During the first week of February, a council by-election was held in a little known ward in the London Borough of Hammersmith and Fulham (LBHF): the Wormholt and White City (WWC) ward. Many people will probably not know where WWC ward is located, or even care. They may also believe that the WWC ward result has no relevance whatsoever for any parliamentary by-election or other parliamentary elections, other than filling a vacant seat on LBHF Council!
The WWC ward has traditionally been a Labour stronghold, and in recent years has always been a three horse race (no horsemeat implication intended), between Labour, Conservative and Liberal Democrat parties. Labour historically always edging out Conservative candidates. Well that week, for the first time, the by-election became a six-horse race, and the ward by-election result was interesting. Labour increased its share of the vote to 68% up 7%; Conservatives had 12%, down approx 50%; and Liberal Democrat 10%, down approx 40% of the vote.Significantly UKIP, in its maiden ward challenge, achieved a 6% share of the vote. To recap, the Conservatives and Liberal Democratic parties lost between them 45% of the votes, with votes going to the Labour Party and UKIP. Now WWC may not be a microcosm of the national landscape but there is a message for David Cameron, I’m sure of that!
Let’s turn the clock back to 2010 for the moment and to the Conservative campaign during the 2010 General Election campaign. The most significant message that came from the local electorate, the key issues for people were Britain’s economic relationship with the EU, EU migration and the consequential impact on British jobs and social benefits . During that 2010 campaign, as I recall, I was asked only one question on the Big Society. This is something I recently discussed with Oliver Letwin MP, Minister of State, Cabinet Office, when he gave a talk at a Mile End Group meeting in November, 2012. “The European Union was the key issue with my local electorate”, I said to Oliver! “Not so, it was the Big Society, in mine” he replied. Well, not much of a discussion I hear you say! That may be so, but then the 2010 Conservative Manifesto based around the Big Society provided a vision of sorts – maybe – but the European Union was a key issue for the people.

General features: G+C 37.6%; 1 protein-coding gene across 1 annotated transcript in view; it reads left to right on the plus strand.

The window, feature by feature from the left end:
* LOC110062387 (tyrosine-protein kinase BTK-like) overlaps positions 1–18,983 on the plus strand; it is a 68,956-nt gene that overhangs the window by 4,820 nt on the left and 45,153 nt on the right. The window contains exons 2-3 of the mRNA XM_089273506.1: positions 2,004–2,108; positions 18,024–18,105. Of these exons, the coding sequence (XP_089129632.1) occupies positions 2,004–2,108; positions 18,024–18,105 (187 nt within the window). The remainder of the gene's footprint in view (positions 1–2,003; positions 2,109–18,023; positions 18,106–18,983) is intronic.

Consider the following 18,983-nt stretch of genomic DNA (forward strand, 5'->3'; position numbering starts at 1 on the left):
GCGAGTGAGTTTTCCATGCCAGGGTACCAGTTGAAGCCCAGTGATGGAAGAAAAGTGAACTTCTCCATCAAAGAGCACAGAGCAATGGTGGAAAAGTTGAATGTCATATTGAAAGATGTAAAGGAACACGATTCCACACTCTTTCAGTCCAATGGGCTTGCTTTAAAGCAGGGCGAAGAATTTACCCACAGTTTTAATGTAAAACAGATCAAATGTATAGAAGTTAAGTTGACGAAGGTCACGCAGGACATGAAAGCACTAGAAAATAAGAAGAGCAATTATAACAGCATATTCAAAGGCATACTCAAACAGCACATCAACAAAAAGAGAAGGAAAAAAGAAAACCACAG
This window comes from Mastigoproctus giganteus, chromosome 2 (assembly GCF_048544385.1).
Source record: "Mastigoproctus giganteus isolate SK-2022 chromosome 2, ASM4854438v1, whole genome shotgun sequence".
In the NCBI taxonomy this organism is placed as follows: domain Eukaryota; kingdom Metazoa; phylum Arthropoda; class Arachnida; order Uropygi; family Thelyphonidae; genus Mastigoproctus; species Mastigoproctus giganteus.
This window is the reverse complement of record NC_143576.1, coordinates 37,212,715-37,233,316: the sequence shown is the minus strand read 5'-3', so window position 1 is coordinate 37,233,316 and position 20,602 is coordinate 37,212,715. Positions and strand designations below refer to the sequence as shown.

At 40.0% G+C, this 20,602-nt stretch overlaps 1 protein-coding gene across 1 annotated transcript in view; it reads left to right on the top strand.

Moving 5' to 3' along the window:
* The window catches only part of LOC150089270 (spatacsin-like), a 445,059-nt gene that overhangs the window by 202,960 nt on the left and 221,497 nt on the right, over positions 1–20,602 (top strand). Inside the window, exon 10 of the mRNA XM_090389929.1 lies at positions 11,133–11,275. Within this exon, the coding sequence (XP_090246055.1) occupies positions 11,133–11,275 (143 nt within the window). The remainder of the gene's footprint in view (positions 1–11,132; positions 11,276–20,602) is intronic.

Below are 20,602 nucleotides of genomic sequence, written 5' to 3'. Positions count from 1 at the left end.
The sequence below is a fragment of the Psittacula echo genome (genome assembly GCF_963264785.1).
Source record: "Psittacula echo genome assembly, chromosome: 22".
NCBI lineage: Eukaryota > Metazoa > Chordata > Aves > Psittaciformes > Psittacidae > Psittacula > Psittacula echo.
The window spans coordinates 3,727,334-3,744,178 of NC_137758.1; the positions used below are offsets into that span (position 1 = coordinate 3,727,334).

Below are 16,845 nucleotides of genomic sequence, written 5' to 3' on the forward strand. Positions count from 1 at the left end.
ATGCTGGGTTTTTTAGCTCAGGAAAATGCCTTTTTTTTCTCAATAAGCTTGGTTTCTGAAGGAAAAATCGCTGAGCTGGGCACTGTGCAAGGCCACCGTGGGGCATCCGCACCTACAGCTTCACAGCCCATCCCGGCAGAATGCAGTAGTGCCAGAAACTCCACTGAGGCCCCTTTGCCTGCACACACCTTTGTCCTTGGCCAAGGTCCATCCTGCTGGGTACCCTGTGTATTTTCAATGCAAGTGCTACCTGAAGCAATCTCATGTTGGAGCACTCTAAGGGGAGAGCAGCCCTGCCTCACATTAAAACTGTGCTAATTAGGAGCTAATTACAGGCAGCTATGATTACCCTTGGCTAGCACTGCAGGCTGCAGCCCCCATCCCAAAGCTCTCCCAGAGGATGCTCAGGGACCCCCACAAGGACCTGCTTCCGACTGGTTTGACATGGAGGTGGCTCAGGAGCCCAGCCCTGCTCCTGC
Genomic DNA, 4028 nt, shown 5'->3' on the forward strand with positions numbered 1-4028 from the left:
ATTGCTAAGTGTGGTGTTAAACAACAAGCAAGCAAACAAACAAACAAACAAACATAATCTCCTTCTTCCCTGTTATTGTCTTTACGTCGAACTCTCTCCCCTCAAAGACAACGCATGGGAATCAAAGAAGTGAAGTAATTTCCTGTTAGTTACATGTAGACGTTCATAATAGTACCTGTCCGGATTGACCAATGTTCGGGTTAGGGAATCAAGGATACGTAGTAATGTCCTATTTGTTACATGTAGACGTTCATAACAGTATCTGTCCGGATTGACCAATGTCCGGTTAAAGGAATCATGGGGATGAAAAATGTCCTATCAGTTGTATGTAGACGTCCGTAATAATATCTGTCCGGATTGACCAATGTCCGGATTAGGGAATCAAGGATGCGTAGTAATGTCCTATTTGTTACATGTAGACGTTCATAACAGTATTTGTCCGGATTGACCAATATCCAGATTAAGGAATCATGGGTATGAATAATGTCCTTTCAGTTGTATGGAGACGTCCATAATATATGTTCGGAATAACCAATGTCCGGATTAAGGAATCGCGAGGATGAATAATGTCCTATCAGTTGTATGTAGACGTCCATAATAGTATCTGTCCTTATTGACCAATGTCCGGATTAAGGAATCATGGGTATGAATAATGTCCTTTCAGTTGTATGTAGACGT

This brings me to David Cameron’s EU speech, presented in London on 23rd January. The opening sentences, may I remind you, implied that the European Union had prevented war – it was a raison d’etre for its existence. A speech aimed more at placating the European Federalists and President Barosso’s EU Commission, than a vision for the people of the UK. Let’s not forget Britain joined the EEC for economic opportunity only, to benefit the people of the UK – not to prevent a European war. That fact is, some governments have been seduced into an inward-looking federalist EU, and the argument that the EU has prevented war in Europe is rolled out by socialists and federalists as a lame excuse for its very existence. Whatever happened to the economic arguments?
David Cameron may, for the time being, have placated some of his back bench EU critics with a promise of an EU referendum at some stage. However, what he so carefully achieved with his EU speech was not so much a promised referendum with “the can kicked down the road”, but “the can kicked into the long grass”. The electorate will not forget this manoeuvre. What in part is failing here is a Government vision on EU and International trade, one not reliant on a declining Single Market. It is no good talking about opting out and clawing back powers, this will not be achievable. The PM needs to say that the government will not sign up to any further EU Treaties, that further moves towards a Federalist EU are not acceptable to the British people, a line in the sand need to be drawn, and for the people to see that line. There is no point in being joined at the hip with the Liberal Democrats until the next General Election – establishing ‘a line in the sand’ position needs to happen – and that position explained to the people now. Key EU issues were sidelined for the 2010 General Election campaign, and that’s partly why we ended up with a coalition Government. A referendum is needed before the next election. Allowing the people a say on Europe in this parliament would have attracted support for the Conservatives and reigned in the UKIP – a missed opportunity.
Finally, is there a message here for the forthcoming Eastleigh parliamentary by-election candidates? Well I’m not a betting man, but I do think that those candidates/parties that have a clear vision of Britain’s future relationship with EU, a vision for an outward-looking economic policy, one looking to build on the rising economies of the world – they will have a strong showing. The EU referendum question is not going to go away!
© 2013 Dr Robert Frew. All rights reserved.